I was talking to a college student yesterday. I've gotten to know him fairly well over the years. I would even venture to say we are close. I think very highly of this student but more often than not our conversations consist of him complaining about something (everything from cafeteria food to the weather to Professor Fill-in-the-blank is fair game). This student also asks really BIG questions. Why are we here; why do we suffer; does God really exist; why would God send some people to hell if he loves them, etc.
I think about these things too. In fact, my sophomore year of college I wrestled with a severe case of depression because I was thinking about these things so much (so did Martin Luther, though, so I think we're in good company).
More often than not, I'm willing to talk through these big questions. I think it's very helpful and productive. Yesterday, however, I had no interest in entering into a conversation about eternal damnation. I was finishing up a long day of work, the Bulls had lost to the Heat by about 86 points the night before; all I wanted to do was go home and eat dinner with Sarah.
But this student had a different idea. He came to my office and plopped himself down in my chair without saying a word. I forced out a weak "Ummm, hi...what's going on?" Of course I really had no interest in what was going on at this point. I mean, Sarah had made guacamole! Guacamole!!!
He avoided eye contact, and while staring at his feet said, "I don't get why some people live and others die." I don't know if he was referring specifically to this or not, but a few months back a beloved student at my institution (i.e. current place of work and alma mater) was tragically killed by a drunk driver. Important question right? But again, there was guac waiting for me at home.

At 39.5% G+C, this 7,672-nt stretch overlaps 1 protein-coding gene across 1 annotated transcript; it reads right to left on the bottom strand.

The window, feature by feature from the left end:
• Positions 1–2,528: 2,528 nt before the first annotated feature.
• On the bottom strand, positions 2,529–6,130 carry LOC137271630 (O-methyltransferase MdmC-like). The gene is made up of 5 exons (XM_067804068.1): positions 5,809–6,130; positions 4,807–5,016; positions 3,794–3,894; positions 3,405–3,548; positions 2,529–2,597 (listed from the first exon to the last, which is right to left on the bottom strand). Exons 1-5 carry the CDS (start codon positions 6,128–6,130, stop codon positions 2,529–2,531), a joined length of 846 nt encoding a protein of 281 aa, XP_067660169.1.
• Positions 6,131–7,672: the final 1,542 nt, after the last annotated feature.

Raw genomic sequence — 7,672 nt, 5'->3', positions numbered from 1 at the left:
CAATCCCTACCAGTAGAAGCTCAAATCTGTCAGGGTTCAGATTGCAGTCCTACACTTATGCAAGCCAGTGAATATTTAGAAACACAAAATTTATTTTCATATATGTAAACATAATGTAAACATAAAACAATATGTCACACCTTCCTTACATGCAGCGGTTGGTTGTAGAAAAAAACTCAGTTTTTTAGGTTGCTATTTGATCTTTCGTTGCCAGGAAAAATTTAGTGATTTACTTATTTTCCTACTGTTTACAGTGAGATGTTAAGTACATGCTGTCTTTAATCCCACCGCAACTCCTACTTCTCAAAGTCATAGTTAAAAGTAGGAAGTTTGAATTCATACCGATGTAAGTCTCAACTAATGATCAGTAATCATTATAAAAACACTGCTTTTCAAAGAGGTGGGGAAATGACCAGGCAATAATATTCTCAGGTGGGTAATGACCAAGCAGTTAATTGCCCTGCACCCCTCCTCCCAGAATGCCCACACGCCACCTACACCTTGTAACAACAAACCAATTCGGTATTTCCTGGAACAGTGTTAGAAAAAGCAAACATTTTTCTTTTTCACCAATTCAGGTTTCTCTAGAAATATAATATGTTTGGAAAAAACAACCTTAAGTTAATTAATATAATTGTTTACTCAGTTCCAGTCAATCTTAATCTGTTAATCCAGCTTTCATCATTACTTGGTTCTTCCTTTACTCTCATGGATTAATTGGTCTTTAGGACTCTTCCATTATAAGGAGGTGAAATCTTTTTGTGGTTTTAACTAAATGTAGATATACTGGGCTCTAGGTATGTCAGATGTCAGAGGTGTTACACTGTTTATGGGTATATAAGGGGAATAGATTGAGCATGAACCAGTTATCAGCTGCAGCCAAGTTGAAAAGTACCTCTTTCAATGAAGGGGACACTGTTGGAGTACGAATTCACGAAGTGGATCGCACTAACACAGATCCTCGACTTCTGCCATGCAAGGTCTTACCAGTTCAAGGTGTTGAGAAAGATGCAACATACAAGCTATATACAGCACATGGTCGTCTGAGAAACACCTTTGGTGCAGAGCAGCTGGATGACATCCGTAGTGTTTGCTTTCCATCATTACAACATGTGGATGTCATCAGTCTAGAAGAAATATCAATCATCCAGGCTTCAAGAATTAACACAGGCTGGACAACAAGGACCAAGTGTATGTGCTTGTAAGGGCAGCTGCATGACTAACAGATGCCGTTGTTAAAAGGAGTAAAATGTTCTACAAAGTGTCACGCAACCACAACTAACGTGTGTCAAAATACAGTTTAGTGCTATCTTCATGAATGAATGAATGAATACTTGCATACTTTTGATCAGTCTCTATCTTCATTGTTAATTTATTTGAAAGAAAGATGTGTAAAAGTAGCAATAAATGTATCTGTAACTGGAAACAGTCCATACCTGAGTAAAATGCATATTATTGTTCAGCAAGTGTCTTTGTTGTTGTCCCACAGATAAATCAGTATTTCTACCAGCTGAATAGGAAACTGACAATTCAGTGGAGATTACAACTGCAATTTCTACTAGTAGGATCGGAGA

The best response I could muster was, "That's a great question. Some things we will just never know." Although this was true, the student sniffed out pretty quickly that I was very disinterested in having a long conversation. He looked at me, nodded his head, and said, "OK, I guess I'll see you later."
I thought about my response all night (yes, even while eating the guacamole). Sure I was tired, but didn't He deserve a better effort?
The more I thought about it, the worse I felt. This morning it "clicked." Really this was an issue of leadership. People talk about leadership all the time. The President of my employer has done substantial research on the topic and the college really has made it part of their mission to train the "next generation" of leaders. There are a million different leadership strategies. People talk about getting the right people in the bus, rearranging where they sit on that metaphorical bus, driving the bus, repairing the bus, etc. these things are all good and true, but this morning I realized that one aspect of leadership that I fail miserably at is the ability to not allow a bad day to effect how I interact with other people.
I'm a heart on the sleeve kind of guy. I generally average about four or five good cries a week. So when I'm having a bad day...you'll know I'm having a bad day.
A good leader doesn't allow this to happen. The truth is my fatigue and desire to eat guacamole had nothing to do with that student. He was simply asking me to listen, but I was too wrapped up in the movie of my life (starring and directed by me).
I think boundaries are important, and I strongly believe that everyone should have a friend they can verbally vomit to. But I also think an enormous part of leadership (and perhaps friendship) is expanding one's perspective and be willing to not allow your "junk" to influence how you interact with someone else.
I, for one, am lousy at this.